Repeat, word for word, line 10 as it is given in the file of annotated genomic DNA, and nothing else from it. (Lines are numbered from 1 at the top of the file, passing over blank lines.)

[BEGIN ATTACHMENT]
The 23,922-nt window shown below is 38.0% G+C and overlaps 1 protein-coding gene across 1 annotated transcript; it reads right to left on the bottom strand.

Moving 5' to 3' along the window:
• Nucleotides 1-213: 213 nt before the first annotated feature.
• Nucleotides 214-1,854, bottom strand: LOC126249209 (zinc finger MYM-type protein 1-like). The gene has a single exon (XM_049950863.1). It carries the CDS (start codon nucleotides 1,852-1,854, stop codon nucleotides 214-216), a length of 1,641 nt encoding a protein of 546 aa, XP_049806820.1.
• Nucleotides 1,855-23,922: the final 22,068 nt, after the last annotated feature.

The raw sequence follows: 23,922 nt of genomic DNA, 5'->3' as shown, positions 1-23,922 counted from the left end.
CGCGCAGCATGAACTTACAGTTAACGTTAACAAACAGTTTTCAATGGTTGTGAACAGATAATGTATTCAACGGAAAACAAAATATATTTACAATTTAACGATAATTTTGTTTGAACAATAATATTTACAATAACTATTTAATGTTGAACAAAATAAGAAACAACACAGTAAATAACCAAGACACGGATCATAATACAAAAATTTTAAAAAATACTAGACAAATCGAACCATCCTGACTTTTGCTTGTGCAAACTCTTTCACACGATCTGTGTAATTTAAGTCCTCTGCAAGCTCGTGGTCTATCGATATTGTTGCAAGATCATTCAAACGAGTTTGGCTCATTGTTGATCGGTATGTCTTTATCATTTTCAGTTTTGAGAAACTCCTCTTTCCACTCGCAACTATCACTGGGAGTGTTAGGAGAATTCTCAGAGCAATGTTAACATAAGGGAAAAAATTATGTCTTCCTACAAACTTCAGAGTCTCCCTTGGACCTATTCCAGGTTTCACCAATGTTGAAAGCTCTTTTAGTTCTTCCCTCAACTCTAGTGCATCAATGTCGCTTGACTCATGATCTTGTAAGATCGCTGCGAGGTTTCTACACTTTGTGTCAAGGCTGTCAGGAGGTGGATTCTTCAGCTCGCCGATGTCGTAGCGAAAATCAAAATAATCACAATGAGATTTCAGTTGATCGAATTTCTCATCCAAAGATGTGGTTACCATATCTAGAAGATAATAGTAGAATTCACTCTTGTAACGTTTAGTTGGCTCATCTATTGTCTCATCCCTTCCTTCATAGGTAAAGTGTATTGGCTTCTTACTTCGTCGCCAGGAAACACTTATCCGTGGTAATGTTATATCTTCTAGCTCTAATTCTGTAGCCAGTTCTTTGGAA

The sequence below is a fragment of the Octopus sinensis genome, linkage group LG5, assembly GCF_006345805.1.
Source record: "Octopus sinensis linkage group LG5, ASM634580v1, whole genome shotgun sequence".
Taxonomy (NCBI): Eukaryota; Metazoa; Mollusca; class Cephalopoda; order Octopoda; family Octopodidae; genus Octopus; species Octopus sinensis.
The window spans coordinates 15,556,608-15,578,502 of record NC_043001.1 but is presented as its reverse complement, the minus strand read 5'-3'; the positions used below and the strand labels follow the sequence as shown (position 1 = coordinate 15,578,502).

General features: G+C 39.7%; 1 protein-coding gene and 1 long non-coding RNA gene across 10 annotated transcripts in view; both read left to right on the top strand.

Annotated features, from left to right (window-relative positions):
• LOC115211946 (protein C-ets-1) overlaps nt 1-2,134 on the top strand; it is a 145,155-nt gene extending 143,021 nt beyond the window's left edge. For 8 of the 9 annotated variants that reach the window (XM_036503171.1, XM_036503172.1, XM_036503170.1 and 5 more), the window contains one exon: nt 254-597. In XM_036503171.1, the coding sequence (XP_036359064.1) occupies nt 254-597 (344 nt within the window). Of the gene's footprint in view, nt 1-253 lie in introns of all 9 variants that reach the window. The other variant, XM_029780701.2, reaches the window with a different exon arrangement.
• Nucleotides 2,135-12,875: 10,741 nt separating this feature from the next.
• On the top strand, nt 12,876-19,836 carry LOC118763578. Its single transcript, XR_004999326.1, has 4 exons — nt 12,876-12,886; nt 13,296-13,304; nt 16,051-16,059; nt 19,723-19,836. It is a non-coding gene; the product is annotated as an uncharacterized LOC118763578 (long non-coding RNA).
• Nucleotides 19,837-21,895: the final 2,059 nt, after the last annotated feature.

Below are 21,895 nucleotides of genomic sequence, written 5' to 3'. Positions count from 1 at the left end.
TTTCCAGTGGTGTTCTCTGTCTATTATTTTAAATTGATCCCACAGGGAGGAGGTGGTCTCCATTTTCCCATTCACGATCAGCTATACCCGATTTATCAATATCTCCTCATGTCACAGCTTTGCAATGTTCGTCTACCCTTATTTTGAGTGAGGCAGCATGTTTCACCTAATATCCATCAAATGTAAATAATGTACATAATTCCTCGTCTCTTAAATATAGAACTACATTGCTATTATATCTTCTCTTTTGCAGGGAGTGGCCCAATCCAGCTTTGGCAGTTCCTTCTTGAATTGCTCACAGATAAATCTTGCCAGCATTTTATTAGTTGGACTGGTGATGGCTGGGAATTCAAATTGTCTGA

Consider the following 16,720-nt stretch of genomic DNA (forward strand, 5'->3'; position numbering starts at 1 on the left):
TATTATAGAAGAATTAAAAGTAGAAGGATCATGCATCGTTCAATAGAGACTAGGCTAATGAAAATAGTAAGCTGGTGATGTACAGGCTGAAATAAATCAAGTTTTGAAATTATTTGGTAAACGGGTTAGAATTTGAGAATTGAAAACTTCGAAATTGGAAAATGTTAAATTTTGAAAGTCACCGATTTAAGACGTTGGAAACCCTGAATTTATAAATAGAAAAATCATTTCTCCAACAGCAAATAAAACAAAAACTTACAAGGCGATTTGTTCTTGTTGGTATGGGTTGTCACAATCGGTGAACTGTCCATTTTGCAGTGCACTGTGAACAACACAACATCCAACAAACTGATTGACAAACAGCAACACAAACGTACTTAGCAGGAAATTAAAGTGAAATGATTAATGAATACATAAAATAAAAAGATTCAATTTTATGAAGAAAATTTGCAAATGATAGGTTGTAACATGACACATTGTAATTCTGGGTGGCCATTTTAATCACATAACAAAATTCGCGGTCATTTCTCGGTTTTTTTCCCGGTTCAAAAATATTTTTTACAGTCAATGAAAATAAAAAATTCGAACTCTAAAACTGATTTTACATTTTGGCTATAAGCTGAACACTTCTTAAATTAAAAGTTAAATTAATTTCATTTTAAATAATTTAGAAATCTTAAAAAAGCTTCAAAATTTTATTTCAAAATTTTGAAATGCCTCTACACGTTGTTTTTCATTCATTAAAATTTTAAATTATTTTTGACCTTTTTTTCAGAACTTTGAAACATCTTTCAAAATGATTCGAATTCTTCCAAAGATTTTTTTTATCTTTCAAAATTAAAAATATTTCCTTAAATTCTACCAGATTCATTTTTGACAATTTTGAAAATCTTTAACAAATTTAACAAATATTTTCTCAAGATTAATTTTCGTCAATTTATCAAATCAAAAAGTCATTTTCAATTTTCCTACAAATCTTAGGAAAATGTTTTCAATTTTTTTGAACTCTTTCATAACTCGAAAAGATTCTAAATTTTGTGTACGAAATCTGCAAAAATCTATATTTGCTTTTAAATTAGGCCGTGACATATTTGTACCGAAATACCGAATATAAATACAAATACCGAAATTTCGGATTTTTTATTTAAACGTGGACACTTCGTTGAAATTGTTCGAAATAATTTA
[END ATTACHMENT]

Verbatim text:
Taxonomy (NCBI): Eukaryota; Metazoa; Mollusca; class Cephalopoda; order Octopoda; family Octopodidae; genus Octopus; species Octopus sinensis.